|dc.description.abstract||Global warming will continue to warm the Arctic resulting in the degradation of permafrost soils which leads to large-scale ground subsidence. Vast regions of the Arctic are covered with ice-rich silts, known as yedoma, containing large ice wedges. The formation of thermokarst lakes is one of the most important forms of permafrost degradation. Consequently, large amounts of previously freeze-locked organic carbon (OC) can be mobilized and released, which is of global significance for the carbon cycle.
The aim of this research was to reconstruct the late Quaternary depositional environment and organic carbon characteristics of a thermokarst affected landscape, to better understand the processes involved in thermokarst development and identify the vulnerability of the organic carbon. Fieldwork was conducted on Baldwin Peninsula during the summer expedition in 2016 in West Alaska. Yedoma and drained thermokarst lake basin (DTLB) exposures were sampled and a thermokarst lake core was taken. Sedimentological and biochemical parameters, as well as lipid biomarkers were analyzed. A land cover classification map was made from the peninsula using Landsat imagery and a digital terrain model. By extrapolation of the field data, an estimation of the OC quantity on the peninsula and the loss since the Late Pleistocene was made.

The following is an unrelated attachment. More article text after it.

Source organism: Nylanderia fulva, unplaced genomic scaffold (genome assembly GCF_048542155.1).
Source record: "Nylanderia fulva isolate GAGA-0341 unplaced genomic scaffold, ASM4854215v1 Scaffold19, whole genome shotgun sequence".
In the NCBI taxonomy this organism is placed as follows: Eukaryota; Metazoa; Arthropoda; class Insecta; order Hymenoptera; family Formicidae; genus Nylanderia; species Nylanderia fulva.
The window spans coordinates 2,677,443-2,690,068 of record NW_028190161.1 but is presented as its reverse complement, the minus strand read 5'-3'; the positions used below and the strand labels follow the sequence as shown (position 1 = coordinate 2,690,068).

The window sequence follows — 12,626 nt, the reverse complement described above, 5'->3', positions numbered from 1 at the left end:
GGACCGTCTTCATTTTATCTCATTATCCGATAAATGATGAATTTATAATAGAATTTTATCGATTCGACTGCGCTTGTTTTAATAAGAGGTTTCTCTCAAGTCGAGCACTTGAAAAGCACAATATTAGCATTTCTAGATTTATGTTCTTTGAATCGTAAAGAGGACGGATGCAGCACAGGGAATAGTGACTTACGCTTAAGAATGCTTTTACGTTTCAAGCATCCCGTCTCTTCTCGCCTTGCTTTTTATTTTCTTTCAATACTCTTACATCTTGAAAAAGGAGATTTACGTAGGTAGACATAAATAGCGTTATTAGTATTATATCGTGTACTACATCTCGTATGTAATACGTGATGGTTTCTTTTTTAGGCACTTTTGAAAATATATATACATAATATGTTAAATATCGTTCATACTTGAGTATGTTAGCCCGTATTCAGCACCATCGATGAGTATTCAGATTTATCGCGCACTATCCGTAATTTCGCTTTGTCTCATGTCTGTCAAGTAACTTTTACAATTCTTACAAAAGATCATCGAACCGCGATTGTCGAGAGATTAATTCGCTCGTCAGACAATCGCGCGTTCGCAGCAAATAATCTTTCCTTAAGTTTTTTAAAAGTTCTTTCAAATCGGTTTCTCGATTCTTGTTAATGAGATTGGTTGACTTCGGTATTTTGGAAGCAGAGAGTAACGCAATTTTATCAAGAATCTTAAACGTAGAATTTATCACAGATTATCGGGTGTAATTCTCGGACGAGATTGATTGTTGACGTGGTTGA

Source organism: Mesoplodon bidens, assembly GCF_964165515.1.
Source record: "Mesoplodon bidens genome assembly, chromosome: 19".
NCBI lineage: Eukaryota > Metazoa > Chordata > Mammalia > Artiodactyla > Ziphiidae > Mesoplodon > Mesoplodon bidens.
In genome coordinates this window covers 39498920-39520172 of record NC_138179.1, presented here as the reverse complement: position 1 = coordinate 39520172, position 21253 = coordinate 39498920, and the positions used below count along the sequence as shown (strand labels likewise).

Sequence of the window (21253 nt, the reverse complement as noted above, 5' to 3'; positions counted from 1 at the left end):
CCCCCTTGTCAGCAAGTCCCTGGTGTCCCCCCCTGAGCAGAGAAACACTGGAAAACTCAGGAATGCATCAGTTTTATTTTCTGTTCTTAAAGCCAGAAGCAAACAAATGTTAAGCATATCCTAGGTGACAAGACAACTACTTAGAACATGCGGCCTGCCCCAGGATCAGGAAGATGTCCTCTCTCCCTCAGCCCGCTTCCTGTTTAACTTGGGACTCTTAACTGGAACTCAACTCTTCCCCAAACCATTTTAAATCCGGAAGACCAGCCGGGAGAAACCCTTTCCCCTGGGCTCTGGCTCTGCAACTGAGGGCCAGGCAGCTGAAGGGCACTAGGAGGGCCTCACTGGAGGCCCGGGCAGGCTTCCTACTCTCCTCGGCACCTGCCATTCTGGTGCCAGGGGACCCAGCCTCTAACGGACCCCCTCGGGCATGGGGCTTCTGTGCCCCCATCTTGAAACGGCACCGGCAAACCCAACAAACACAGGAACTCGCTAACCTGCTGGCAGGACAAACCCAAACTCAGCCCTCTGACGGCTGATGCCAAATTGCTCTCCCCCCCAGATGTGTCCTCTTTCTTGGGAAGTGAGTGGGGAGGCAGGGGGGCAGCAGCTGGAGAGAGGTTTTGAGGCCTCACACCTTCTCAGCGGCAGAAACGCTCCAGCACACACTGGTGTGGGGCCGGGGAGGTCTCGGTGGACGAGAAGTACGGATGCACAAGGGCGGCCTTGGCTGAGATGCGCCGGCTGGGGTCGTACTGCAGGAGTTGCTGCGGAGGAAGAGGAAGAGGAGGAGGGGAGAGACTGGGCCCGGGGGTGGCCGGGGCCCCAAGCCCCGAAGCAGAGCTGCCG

Yedoma deposition started > 50 cal ka BP whereas the DTLB deposits and thermokarst lake sediments originate from the Holocene. The grain size distributions show that the yedoma and DTLB deposits accumulated in a dominantly aeolian, stable regime. Yedoma was deposited in a drier and colder climate than the DTLB, as indicated by the lower BIT index (mean BIT: 0.94 for yedoma and 1.00 for DTLB) and MBT index.
About 53 Mt of OC is stored in the frozen deposits on Baldwin Peninsula and it is estimated that the net loss since the Late Pleistocene is 3 Mt OC. The frozen DTLB deposits contain the largest share of OC (36 Mt, 70%). However, the yedoma deposits contain the most labile OC, as has been shown by the CPI (mean: 11.6 for yedoma and 8.8 for DTLB). This OC has been freeze-locked and not or barely altered by microbial degradation. The OC is terrestrially derived for the yedoma and DTLB deposits. The thermokarst lake shows a lacustrine input (mean δ13C -28.5‰).
Because of the high ice content of the deposits on the Baldwin Peninsula, the deposits are highly susceptible and vulnerable to permafrost thaw. The high quality of the stored OC in the yedoma deposits makes these carbon pools an important source for microbial alteration. This poses an important input of carbon to the carbon cycle.||